Labour saved from ‘summer vacuum’ but Tories hope to exploit weak spots

Estimated read time 7 min read

Labour has been rescued from an awkward summer vacuum by Rishi Sunak’s surprise snap election, senior figures believe.

Some of the party’s most prominent figures are using this weekend to ridicule the chaotic start of the Tory campaign, accusing Sunak of displaying a “reverse Midas touch” after his rain-soaked election announcement outside Downing Street and a series of early gaffes on the campaign trail.

However, there is also some relief inside Labour HQ that the party has avoided several potentially uncomfortable months before an election. There had been internal concerns that Labour faced unwelcome pressures to make new policy announcements in the months leading up to an expected autumn poll.

Concerns arose because the party had spent much of the spring preparing a manifesto for a May election, and then a campaign plan for one in the autumn. It left a long summer stretch in which the party would have had little it wanted to say, creating a potential vacuum where internal ructions could break out. “That is a long time to fill and it’s not clear what we would say,” said one insider.

That strategic challenge has now been erased as a result of Sunak’s summer gamble. Labour’s campaign timetable has kicked in, with advisers largely given their roles either at HQ or out on the campaign trail, while shadow cabinet ministers have been allocated specific constituencies to oversee.

Critical 6.30am campaign calls have begun, including Keir Starmer, director Morgan McSweeney, chief of staff Sue Gray, campaign coordinator Pat McFadden, communications chief Matthew Doyle and gatekeeper Jill Cuthbertson.

Insiders boast that within an hour of the election announcement, activists were already working battleground seats with leaflets and boards all emblazoned with Labour’s “change” slogan. Strict anti-gaffe protocols have already been implemented that limit Starmer’s exposure to unexpected pictures or encounters.

Cuthbertson is now emerging as a key figure, both in terms of deciding what issues Starmer must adjudicate on and ensuring his event calendar has no unscheduled surprises.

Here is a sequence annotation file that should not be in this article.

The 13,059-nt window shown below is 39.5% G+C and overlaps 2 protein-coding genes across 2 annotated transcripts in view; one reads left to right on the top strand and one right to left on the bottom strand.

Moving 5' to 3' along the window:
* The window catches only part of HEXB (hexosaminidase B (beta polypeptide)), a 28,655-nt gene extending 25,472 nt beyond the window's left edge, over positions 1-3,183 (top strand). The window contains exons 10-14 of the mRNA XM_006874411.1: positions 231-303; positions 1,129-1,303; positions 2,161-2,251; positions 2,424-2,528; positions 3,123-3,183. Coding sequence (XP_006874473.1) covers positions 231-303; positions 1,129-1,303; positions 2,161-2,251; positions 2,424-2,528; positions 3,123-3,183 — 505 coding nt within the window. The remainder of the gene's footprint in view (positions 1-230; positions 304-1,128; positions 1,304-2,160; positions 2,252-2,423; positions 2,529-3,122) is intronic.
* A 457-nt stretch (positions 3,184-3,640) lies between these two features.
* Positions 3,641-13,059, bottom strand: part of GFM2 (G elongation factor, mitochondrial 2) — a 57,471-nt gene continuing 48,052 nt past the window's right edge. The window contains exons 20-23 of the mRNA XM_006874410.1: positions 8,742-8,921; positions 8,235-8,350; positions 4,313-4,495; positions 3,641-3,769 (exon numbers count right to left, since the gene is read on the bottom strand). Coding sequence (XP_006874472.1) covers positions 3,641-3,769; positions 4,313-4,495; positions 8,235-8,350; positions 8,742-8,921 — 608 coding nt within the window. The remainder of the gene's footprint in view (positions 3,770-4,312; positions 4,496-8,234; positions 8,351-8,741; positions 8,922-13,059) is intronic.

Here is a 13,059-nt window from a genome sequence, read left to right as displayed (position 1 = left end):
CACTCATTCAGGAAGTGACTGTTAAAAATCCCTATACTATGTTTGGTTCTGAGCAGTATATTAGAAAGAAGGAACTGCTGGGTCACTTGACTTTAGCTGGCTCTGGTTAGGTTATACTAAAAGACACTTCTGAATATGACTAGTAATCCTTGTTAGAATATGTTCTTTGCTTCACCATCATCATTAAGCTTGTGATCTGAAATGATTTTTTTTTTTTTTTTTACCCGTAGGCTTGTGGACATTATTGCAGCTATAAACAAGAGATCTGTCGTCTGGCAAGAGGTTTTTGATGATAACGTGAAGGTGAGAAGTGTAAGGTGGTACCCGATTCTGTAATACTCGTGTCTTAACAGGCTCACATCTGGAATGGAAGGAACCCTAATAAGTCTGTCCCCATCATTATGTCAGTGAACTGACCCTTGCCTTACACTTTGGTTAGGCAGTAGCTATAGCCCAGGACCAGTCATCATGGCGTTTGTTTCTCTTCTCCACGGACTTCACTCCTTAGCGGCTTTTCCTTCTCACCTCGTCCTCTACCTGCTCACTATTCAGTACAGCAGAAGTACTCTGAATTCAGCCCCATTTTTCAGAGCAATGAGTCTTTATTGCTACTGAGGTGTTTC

Starmer is this weekend preparing for a big campaign speech on Monday in which he will attempt to flesh out how Labour would transform the country for the better, given that the party has now thrown its campaign squarely behind the idea that its leader represents the “change candidate”. Starmer will try to take on the idea that there would be little difference from the Tories once he was in power, concentrating on political stability.

Senior figures are trying to play down the notion that there will be many policy surprises during the campaign, with the manifesto launch still a couple of weeks away. “Our strategy hasn’t changed, and that’s a deliberate choice,” said one figure involved. The party will, however, flesh out its six “first steps”, covering economic stability, NHS waiting times, border security, antisocial behaviour, energy and new teachers.

Starmer has decided to take part in a small number of TV debates, but shadow chancellor Rachel Reeves and deputy leader Angela Rayner are also expected to feature heavily during the campaign.

Despite the testing start for Sunak, senior Tory figures believe that defence remains a possible vulnerability for Starmer’s team that has not yet been properly explored. The Labour leader has already attempted to neutralise the party’s record on defence by committing to spend 2.5% of gross domestic product on it “as soon as resources allow”.

This is slightly weaker than the Conservatives’ commitment to spend that proportion by 2030, though neither side has clarified how they would afford it.

David LammyView image in fullscreen